Iron deficiency anemia and feeding practices in Albanian children

Ann Ig. Jan-Feb 2005;17(1):27-33.


Iron deficiency is the most prevalent nutritional problem of humans. In northern Albania, nutritional deficiencies are widespread among children but there is a lack of biochemical data. The aim of this study was to assess the prevalence rate of the iron deficiency anemia in a sample of northern Albanian children. A group of 112 children aged 6-60 months, recruited during the routine vaccinations, was enrolled in a cross-sectional health examination survey that included venou blood measurements of iron status. The survey was conducted during 2000 in Lezha District. The mean age was 17.1 +/- 10 months, the majority of the children were living in rural areas (61%), 47.8% were female. The mean level of hemoglobin was lower than the reference value (10.3 +/- 1.1). Iron deficiency Anemia occurred in 47 children (47%) and more likely during the first year of the life (51%). Fifty seven children were fed with whole cow's milk, among them 44 were IDA. The risk value to be anemic or iron deficient for infants aged 6 to 12 months that were fed with whole cow's milk before the fourth months of life was high (OR = 6.2 (C.L.1.0-38)). In conclusion, the high prevalence of IDA and the relationship with early feeding of whole cow's milk suggest to consider iron deficiency in infancy and childhood in Albania as an important nutritional public health problem and to implement strategies for his detection, treatment and prevention.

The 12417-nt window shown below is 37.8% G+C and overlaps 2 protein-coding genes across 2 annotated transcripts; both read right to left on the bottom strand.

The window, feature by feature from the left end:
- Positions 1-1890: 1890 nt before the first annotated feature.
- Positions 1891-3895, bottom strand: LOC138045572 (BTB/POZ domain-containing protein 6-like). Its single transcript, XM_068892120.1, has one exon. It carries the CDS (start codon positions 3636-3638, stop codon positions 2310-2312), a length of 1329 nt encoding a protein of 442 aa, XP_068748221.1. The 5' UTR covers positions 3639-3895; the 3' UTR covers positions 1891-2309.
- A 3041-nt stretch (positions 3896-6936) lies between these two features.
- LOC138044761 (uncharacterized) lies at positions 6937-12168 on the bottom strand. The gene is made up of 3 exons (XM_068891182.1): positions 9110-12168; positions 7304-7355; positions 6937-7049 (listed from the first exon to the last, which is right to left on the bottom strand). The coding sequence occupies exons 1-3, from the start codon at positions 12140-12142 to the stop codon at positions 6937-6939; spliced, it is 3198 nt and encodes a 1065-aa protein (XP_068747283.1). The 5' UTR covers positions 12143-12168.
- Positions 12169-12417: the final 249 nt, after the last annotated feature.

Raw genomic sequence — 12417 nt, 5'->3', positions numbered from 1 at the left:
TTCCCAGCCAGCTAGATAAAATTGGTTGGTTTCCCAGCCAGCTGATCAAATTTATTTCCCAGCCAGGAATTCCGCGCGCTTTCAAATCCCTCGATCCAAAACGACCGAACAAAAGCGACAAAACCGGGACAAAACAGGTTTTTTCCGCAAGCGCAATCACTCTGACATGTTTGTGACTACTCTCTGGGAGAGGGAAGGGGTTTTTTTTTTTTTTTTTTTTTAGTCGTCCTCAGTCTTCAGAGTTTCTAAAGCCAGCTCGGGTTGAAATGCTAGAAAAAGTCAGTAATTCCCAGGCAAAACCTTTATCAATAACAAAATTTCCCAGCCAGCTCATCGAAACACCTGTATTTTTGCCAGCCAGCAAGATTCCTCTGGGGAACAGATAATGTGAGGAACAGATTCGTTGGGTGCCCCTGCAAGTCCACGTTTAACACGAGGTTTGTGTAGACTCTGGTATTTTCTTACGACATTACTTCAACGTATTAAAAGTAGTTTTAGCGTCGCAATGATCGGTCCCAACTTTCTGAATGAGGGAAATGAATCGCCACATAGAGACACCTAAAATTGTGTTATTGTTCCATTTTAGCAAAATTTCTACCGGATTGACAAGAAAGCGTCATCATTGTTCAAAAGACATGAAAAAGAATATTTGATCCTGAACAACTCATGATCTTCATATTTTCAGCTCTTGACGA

Publication types

  • Research Support, Non-U.S. Gov't

MeSH terms

  • Albania / epidemiology
  • Anemia, Iron-Deficiency / blood
  • Anemia, Iron-Deficiency / epidemiology*
  • Child, Preschool
  • Cross-Sectional Studies
  • Feeding Behavior*
  • Female
  • Ferritins / blood
  • Humans
  • Infant
  • Iron / blood
  • Male
  • Nutrition Surveys
  • Prevalence


  • Ferritins
  • Iron